Understanding the Implications of Privacy Shield 2.0

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On 6 October 2022, Joe Biden, President of the United States, signed an Executive Order that will result in the implementation of a new privacy policy known as “Privacy Shield 2.0”. Such a development comes in times in which the matter of data protection has become an integral part of the cultural zeitgeist. 

Privacy Shield 2.0 is the result of more than 12 months of negotiations between Europe and America and comes in the wake of two previous rejections of transatlantic data transfer agreements by the European Union. 

But what is Privacy Shield 2.0 and what will it mean for businesses? 

Increased protection for EU citizens

One of the most significant aspects of Privacy Shield 2.0 is the improved privacy protection it affords EU citizens, as it restricts US intelligence activities to those that are deemed ‘necessary’ and ‘proportionate’. 

The new framework also provides a means by which EU residents can take action if they think they are being unnecessarily targeted. 

In addition, any complaints made will be taken to an independent data protection review court staffed by individuals not in the employ of the US government. It is this court that will ultimately be able to decide if the use of private data by intelligence officials is necessary or if it was unlawful.  

How do businesses view the change?

Many companies that have operations straddling both Europe and the United States seem to be reacting favorably to the news of Privacy Shield 2.0. 

It isn’t set in stone

Although Biden signed the Executive Order, the Privacy Shield cannot yet be implemented as the European Commission needs time to evaluate the new framework and issue an adequacy decision. This decision would recognize the protective benefits and suitability of Privacy Shield 2.0 and would certify its ability to provide similar levels of protection to EU data privacy laws. 

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A draft decision is in the pipeline, with the Commission stating that it feels the Shield will “provide a durable and reliable legal basis for transatlantic data flows”. However, there are others who feel that the safeguards set out in Privacy Shield 2.0 will not satisfy the requirements of EU law.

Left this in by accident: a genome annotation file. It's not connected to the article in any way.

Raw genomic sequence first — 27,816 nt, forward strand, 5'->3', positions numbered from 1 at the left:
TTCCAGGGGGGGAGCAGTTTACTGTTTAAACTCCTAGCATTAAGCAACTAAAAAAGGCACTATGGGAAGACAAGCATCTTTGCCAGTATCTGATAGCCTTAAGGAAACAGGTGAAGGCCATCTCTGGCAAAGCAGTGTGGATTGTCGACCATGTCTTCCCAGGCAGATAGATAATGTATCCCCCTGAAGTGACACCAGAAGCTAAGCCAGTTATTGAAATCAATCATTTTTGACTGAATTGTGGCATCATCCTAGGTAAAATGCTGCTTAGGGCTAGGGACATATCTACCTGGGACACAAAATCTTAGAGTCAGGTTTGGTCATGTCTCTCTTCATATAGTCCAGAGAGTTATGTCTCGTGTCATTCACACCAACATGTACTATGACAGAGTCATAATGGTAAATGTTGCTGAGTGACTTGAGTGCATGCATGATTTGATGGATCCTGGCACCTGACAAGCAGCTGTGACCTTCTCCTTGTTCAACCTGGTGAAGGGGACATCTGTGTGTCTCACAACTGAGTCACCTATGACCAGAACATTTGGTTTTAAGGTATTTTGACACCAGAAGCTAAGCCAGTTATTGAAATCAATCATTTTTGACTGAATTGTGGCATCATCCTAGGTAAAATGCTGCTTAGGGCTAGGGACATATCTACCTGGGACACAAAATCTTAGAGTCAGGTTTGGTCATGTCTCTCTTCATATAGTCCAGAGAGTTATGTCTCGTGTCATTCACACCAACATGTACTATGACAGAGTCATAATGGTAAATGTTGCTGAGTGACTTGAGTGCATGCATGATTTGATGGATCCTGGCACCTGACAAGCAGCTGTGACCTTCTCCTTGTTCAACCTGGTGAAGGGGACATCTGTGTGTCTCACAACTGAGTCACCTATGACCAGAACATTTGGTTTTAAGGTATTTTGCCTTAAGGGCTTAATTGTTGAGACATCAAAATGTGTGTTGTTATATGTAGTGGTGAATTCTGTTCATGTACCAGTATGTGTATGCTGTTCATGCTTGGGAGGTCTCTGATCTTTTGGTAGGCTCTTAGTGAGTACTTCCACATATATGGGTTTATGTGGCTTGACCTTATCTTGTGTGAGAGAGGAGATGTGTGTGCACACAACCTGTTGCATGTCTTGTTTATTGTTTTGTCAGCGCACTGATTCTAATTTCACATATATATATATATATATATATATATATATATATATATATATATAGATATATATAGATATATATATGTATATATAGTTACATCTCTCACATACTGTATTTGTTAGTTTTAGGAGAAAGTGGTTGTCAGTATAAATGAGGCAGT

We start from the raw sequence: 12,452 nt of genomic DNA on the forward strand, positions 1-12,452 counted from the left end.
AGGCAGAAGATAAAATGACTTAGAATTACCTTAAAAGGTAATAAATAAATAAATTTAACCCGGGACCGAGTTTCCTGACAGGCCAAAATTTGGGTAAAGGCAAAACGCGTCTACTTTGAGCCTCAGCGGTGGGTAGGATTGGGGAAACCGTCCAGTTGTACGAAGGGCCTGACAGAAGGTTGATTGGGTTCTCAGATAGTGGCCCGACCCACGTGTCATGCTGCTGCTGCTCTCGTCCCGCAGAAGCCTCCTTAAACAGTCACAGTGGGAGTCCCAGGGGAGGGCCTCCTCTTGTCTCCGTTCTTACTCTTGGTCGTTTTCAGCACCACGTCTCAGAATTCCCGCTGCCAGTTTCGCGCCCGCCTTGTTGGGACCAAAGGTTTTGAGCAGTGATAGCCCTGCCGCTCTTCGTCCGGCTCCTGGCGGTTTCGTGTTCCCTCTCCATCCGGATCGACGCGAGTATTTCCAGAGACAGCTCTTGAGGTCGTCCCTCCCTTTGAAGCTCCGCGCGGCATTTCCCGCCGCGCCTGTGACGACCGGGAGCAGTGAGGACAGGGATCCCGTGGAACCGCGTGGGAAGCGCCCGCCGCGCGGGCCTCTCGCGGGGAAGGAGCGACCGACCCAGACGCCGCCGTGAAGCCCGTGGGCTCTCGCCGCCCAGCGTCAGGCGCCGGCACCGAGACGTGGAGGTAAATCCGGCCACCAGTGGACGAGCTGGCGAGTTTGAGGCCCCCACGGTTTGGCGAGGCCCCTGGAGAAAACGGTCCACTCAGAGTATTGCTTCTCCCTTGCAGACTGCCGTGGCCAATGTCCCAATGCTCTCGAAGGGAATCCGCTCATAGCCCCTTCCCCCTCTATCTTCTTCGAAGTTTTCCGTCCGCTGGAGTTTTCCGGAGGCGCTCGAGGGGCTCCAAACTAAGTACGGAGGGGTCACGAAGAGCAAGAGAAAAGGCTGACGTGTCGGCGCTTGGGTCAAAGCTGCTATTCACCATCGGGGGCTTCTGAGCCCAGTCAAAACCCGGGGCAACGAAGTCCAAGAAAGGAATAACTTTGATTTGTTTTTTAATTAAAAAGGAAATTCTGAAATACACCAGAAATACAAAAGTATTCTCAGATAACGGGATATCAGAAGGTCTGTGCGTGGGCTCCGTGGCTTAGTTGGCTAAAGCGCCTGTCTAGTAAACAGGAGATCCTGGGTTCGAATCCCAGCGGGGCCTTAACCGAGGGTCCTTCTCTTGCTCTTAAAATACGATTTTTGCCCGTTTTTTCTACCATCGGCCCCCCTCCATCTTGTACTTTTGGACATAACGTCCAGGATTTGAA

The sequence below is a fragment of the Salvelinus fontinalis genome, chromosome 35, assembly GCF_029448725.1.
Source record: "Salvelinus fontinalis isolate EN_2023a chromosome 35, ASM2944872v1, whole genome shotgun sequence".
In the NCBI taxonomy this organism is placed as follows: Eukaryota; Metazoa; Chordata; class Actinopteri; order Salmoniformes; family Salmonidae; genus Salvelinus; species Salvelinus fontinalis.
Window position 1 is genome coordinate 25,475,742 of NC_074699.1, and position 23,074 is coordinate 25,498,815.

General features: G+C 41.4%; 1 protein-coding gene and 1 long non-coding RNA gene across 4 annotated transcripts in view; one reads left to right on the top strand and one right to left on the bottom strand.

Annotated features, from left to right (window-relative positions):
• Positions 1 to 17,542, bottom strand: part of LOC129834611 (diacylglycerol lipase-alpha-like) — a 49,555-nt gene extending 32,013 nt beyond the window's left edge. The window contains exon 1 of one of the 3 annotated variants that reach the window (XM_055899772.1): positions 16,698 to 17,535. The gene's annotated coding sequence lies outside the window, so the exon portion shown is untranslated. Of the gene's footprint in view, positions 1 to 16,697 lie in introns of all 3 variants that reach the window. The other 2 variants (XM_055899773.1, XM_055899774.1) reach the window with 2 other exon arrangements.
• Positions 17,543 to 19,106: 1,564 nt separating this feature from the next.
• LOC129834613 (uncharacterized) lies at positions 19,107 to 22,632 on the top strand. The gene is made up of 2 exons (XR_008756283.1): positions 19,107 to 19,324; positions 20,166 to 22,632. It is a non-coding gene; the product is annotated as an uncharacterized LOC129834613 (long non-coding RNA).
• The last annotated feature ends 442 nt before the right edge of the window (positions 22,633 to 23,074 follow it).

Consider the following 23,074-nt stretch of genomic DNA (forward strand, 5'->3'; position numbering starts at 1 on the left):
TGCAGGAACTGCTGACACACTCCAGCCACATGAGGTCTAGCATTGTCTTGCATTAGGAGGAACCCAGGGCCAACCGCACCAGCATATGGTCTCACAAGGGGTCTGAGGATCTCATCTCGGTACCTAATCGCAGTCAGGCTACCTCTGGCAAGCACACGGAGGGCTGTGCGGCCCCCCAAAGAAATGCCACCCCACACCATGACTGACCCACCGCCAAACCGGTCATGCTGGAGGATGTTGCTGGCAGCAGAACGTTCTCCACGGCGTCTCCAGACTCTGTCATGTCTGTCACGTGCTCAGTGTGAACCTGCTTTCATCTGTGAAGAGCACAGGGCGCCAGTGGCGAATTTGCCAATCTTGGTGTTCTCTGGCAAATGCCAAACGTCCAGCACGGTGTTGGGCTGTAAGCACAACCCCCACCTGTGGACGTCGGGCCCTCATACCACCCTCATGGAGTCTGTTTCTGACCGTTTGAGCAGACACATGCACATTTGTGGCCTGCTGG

Among these dissenters is Max Schrems, who serves as the Chair of noyb.eu, which campaigns vociferously for robust data privacy protections. Schrems issued a statement in which he declared that this deal may be “purely political” and explains that, “if it is not in line with EU law, we or another group will likely challenge it.” He went on to state that, “it is regrettable that the EU and US have not used this situation to come to a ‘no spy’ agreement, with baseline guarantees among like-minded democracies.”

To conclude

Only time will tell whether Privacy Shield 2.0 will be approved and implemented. This development comes as no surprise as cyber threats and privacy breaches regularly make headlines. 

It is, therefore, of utmost importance to take necessary precautions on our devices and prevent malicious agents from gaining access to our sensitive information. If it does leak out, becoming acquired by data brokers who can use it for their own gain, subscribing to automated data removal services can help us regain control over our personal information